In spite of these proposed mechanisms of COVID-19-related cardiac involvement, there are very little data on the exact immune cells involved in this process, likely due to the inability to obtain tissue samples during the pandemic. In a recent paper done by Fox et al, relevant pulmonary findings in COVID-19-positive autopsy reports revealed mild-to-moderate lymphocytic infiltrates composed of CD4+ and CD8+ lymphocytes. CD4+ lymphocytes could be seen in aggregates around small vessels, some of which appeared to contain platelets and small thrombi.16 Furthermore, histological sections of cardiac autopsies revealed that lymphocytes were adjacent to surrounding degenerating myocytes, which may represent an early manifestation of viral myocarditis.16 Chen et al hypothesised that pericytes that have high levels of ACE-2 receptors are targets for viral-induced cardiac injury and may result in capillary endothelial cell dysfunction, including microvascular dysfunction.17 We propose that if capillary endothelial cell dysfunction occurs adjacent or surrounding the valvular apparatus, acute valvular insufficiency is a possible mechanism of viral injury. The inflammatory cells seen on our patient’s pathological examination of the mitral valve are similar to the lymphocytic infiltrates seen in prior cardiopulmonary autopsy sections of patients with COVID-19.17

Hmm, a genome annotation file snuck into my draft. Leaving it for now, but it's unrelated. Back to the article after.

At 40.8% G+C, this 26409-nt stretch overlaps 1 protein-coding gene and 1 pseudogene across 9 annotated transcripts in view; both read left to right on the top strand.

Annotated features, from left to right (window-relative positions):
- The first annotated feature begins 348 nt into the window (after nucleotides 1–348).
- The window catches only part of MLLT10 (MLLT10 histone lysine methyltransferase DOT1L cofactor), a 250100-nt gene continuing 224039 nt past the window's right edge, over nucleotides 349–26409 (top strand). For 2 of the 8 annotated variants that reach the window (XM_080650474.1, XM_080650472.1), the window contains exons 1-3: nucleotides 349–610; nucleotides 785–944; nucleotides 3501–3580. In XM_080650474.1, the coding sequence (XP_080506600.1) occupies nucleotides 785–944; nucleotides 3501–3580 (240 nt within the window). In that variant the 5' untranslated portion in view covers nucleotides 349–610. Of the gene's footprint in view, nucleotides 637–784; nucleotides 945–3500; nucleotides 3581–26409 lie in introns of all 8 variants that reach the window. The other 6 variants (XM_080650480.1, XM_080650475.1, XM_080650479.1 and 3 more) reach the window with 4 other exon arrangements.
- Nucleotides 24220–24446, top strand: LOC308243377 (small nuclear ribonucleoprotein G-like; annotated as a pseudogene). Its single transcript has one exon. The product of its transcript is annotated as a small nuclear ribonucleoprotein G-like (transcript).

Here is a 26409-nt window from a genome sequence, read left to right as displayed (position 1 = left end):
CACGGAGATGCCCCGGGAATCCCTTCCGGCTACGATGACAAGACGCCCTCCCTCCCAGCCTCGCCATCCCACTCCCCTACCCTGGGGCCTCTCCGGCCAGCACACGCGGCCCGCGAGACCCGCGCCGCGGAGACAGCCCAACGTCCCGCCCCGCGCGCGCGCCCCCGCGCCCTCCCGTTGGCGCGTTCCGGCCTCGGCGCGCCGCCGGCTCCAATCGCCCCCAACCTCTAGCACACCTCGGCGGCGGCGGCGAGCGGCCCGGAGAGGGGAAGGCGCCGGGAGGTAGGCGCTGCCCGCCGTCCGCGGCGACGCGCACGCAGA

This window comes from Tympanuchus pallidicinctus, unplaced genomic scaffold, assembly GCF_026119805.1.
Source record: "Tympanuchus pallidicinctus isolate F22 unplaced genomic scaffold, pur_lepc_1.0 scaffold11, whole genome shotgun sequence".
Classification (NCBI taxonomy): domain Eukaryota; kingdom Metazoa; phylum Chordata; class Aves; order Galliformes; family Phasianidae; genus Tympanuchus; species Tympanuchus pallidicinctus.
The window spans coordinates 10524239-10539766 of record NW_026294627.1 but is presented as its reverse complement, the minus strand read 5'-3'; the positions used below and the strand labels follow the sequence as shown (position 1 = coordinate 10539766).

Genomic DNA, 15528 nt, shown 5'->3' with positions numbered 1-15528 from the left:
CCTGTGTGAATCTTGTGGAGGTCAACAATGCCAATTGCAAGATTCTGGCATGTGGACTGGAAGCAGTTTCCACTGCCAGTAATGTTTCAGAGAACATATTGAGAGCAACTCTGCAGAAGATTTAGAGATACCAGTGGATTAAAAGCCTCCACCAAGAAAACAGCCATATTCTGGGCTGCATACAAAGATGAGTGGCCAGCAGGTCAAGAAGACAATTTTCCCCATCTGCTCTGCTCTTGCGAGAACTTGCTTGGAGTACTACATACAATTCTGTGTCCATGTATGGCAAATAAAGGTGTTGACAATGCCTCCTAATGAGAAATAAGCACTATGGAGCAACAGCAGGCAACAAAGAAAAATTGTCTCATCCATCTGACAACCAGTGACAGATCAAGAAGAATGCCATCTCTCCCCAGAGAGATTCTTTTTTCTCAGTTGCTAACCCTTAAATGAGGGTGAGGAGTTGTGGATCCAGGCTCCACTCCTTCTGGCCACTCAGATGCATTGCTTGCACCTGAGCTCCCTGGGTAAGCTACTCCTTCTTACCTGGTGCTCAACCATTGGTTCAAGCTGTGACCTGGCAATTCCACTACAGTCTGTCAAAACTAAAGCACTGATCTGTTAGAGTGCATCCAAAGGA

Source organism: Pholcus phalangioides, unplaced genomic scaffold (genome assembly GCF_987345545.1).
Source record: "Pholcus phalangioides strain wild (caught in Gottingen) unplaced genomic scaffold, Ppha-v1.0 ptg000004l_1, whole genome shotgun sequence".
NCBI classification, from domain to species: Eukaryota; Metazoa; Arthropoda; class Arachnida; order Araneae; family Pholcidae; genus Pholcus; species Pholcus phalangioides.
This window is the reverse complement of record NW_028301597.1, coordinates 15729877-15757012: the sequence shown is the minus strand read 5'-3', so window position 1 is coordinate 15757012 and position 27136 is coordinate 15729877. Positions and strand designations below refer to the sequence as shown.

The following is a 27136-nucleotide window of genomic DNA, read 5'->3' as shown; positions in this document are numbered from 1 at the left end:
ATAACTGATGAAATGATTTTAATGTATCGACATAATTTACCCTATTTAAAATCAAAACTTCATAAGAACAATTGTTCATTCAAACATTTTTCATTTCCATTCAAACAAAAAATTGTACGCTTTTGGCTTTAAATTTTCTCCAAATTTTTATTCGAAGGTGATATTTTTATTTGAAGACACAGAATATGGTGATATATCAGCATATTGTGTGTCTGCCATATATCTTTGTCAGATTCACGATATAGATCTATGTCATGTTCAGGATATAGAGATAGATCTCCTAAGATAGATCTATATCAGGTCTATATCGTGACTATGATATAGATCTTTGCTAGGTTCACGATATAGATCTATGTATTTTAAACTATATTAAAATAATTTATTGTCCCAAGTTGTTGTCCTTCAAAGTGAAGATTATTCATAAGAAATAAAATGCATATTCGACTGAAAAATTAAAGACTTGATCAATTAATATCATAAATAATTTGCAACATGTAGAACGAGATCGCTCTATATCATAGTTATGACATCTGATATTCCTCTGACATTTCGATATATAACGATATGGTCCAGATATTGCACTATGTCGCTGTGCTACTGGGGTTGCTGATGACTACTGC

Tavazzi et al proposed that myocardial injury could be caused by direct injury to the myocytes as a result of migration of infected macrophages from the lung, as seen in a case report of a COVID-19-infected patient who developed acute cardiac injury seen on endomyocardial biopsy.18 This is another possible mechanism that could have led to the immune cells seen in our mitral valvular tissue. Atreya et al describes a case report of myocardial infarction resulting in chordae rupture and severe mitral regurgitation. Although their patient tested negative for COVID-19 through a reverse transcription PCR assay, it is very likely that there was inflammation that contributed to the ruptured papillary muscle.19 We believe that the flail posterior leaflet and torn chordae that was seen in our patient was caused by the damage of the massive cytokine storm and immune cells, similarly which are seen in prior COVID-19-positive autopsy reports and the inflammation seen on prior mitral valve chordae apparatus.16 19 Furthermore, our patient’s 16s ribosomal RNA test was negative and blood cultures remained negative, which definitively ruled out bacterial aetiology. In an interesting case report done by Bernal-Torres et al, they described a young female with no prior cardiac history developing fulminant myocarditis secondary to COVID-19, confirmed via the inflammatory process seen on cardiac MRI. Although they were not able to obtain an endomyocardial biopsy, this case report highlights that fulminant myocarditis is a potential complication that occurs in COVID-19-infected patients, regardless of their prior cardiac history.20